This is my 100th blog post since I officially launched this year. So, to commemorate this pontification landmark, I decided to post 100 insurance do’s, don’ts, myths, caveats, warnings, suggestions, etc., etc., etc. Hope you find a nugget or two.

P.S.  Special thanks to David Thompson, CPCU and Mike Edwards, CPCU who contributed several of these maxims.

 

Note:  The following “maxims” are, to some extent” generalizations. As Alexandre Dumas observed: “All generalizations are dangerous, including this one.” For example, Maxim #4 may not be necessary in some states or with some policies. This is why Maxim #84 is so important.

  1. There is no such thing as “full coverage.”
  2. If you let someone drive your car and they injure someone or damage their property, your insurance almost always pays first.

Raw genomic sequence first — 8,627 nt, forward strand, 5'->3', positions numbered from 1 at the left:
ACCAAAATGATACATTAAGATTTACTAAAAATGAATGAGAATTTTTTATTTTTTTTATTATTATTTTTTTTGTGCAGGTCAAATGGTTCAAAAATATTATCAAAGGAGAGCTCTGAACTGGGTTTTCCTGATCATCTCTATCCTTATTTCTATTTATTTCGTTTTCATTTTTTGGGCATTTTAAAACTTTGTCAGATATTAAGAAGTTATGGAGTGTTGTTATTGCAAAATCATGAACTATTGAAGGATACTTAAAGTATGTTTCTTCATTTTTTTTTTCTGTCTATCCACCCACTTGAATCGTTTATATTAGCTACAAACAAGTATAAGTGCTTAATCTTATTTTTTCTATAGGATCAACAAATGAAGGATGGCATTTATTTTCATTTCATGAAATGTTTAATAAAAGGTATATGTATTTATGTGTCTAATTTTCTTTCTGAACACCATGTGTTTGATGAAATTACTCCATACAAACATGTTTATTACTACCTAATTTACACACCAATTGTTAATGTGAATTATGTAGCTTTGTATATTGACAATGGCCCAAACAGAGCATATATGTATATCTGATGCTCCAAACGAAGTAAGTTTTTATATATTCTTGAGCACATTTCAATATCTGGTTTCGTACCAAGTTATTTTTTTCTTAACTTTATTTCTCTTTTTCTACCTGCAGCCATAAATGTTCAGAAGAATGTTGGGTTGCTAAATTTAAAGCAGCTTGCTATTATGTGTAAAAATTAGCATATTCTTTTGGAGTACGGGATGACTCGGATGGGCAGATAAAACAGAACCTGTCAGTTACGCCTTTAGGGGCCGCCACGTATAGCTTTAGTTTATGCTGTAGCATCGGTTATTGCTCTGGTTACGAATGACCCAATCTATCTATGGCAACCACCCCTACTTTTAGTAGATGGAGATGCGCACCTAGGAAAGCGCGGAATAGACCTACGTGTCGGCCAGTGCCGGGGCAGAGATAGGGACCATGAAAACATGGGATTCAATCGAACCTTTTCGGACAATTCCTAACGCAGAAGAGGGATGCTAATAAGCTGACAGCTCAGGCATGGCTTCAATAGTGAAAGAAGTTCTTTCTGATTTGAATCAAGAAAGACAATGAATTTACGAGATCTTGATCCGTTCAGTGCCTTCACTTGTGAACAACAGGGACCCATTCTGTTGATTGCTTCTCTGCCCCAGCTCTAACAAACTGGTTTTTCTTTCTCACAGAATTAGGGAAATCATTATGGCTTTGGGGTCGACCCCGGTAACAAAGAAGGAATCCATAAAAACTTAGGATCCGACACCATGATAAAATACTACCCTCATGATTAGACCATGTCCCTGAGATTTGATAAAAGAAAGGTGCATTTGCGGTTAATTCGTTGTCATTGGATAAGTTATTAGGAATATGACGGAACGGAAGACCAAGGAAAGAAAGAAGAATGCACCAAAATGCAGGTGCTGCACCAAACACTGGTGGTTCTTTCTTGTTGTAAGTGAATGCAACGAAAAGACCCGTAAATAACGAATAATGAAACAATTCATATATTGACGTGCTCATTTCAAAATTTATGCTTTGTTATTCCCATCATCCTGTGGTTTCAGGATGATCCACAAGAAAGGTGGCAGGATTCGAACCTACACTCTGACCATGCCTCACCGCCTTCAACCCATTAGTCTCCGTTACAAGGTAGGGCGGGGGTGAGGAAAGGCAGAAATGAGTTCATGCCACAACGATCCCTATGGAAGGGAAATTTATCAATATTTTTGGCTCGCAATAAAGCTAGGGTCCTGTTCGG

3. The rental car loss damage waiver covers things not covered by most PAPs and vice versa.
  4. The loss damage waiver on a rental car is not a “rip-off.” Buy it as if it’s any other necessary cost of your trip.
  5. Don’t listen when “Flo” says, “You get the SAME COVERAGE, often for less”…insurance policies are different.
  6. Insure all resident family members on one auto policy if at all possible…if not, make sure coverages and limits are as identical as possible.
  7. Everyone today needs auto insurance, even if it’s a named nonowner policy.
  8. Never use coverage suspension endorsements on personal autos.
  9. Compared to many auto policies in the marketplace today, the ISO PAP is the “Cadillac” of PAPs…ask the carrier if their form is as good or better than the ISO PAP.
  10. If a family has a student in college without an auto, make sure they do not have regular access to someone else’s vehicle.